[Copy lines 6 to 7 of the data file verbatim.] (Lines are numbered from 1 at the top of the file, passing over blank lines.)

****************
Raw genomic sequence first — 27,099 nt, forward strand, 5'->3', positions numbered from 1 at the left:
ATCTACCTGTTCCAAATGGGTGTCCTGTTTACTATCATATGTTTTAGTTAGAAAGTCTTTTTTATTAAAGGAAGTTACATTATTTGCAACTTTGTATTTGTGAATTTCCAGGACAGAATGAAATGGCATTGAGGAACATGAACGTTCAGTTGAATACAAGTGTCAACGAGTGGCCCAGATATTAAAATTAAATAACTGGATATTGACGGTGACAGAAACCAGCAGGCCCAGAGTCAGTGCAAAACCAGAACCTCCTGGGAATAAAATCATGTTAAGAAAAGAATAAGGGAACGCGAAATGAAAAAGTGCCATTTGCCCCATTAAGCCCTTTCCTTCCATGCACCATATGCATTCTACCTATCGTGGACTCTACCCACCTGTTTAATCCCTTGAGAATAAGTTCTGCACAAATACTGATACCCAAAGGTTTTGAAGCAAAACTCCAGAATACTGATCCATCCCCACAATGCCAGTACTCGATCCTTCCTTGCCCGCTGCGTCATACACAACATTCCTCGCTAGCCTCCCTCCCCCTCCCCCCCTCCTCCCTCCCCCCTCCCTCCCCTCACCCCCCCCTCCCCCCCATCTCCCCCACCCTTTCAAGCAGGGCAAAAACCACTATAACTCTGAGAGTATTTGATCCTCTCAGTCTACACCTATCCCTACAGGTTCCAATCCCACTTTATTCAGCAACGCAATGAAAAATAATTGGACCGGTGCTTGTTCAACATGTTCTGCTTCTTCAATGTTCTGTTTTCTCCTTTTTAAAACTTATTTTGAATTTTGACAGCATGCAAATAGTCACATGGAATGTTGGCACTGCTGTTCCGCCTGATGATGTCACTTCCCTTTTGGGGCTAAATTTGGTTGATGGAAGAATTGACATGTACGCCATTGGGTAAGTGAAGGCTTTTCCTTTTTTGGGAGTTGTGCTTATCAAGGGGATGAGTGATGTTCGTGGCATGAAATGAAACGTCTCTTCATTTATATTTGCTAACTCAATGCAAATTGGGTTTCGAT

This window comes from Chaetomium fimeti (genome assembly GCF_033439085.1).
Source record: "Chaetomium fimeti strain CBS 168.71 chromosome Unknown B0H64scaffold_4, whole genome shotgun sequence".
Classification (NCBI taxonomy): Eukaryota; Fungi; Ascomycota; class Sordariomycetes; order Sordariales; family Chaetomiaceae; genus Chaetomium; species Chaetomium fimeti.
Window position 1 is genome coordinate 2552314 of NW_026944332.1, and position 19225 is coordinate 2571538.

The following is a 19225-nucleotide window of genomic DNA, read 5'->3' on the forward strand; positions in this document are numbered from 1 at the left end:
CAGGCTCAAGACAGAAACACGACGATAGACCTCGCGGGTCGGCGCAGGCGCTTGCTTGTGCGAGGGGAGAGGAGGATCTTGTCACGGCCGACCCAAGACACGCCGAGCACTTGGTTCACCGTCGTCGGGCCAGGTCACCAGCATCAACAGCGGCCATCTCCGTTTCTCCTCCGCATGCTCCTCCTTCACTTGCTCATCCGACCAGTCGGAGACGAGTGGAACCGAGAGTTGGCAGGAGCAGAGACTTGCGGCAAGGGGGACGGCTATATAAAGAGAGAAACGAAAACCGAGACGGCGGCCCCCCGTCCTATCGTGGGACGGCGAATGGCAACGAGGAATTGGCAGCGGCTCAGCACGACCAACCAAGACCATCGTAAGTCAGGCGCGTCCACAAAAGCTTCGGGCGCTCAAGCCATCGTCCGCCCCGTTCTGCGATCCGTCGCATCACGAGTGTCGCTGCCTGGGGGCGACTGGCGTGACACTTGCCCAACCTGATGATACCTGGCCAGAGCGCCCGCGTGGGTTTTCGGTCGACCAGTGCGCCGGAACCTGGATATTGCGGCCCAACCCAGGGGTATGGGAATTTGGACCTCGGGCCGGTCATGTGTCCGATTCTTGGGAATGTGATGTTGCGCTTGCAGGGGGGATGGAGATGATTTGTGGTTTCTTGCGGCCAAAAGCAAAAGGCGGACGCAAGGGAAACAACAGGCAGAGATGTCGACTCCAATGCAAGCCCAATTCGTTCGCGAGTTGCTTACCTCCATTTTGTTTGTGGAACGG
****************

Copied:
Window position 1 is genome coordinate 2552314 of NW_026944332.1, and position 19225 is coordinate 2571538.

The following is a 19225-nucleotide window of genomic DNA, read 5'->3' on the forward strand; positions in this document are numbered from 1 at the left end: